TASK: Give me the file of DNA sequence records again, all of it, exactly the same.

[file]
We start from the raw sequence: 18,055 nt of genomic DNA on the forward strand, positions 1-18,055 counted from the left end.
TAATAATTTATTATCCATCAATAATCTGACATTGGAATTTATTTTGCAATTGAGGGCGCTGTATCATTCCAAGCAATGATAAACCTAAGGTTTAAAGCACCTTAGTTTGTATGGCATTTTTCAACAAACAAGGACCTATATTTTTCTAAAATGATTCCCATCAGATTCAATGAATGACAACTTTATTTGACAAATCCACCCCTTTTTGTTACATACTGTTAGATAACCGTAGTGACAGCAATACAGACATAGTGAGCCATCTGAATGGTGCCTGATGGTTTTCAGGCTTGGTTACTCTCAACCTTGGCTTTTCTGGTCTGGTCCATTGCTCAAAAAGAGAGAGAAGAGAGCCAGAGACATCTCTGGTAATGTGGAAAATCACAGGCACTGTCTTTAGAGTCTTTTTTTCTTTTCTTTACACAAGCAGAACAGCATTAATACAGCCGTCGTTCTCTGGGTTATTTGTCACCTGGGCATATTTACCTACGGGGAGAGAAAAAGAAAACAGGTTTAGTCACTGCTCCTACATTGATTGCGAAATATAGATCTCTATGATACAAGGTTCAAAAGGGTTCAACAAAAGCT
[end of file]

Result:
We start from the raw sequence: 18,055 nt of genomic DNA on the forward strand, positions 1-18,055 counted from the left end.
TAATAATTTATTATCCATCAATAATCTGACATTGGAATTTATTTTGCAATTGAGGGCGCTGTATCATTCCAAGCAATGATAAACCTAAGGTTTAAAGCACCTTAGTTTGTATGGCATTTTTCAACAAACAAGGACCTATATTTTTCTAAAATGATTCCCATCAGATTCAATGAATGACAACTTTATTTGACAAATCCACCCCTTTTTGTTACATACTGTTAGATAACCGTAGTGACAGCAATACAGACATAGTGAGCCATCTGAATGGTGCCTGATGGTTTTCAGGCTTGGTTACTCTCAACCTTGGCTTTTCTGGTCTGGTCCATTGCTCAAAAAGAGAGAGAAGAGAGCCAGAGACATCTCTGGTAATGTGGAAAATCACAGGCACTGTCTTTAGAGTCTTTTTTTCTTTTCTTTACACAAGCAGAACAGCATTAATACAGCCGTCGTTCTCTGGGTTATTTGTCACCTGGGCATATTTACCTACGGGGAGAGAAAAAGAAAACAGGTTTAGTCACTGCTCCTACATTGATTGCGAAATATAGATCTCTATGATACAAGGTTCAAAAGGGTTCAACAAAAGCT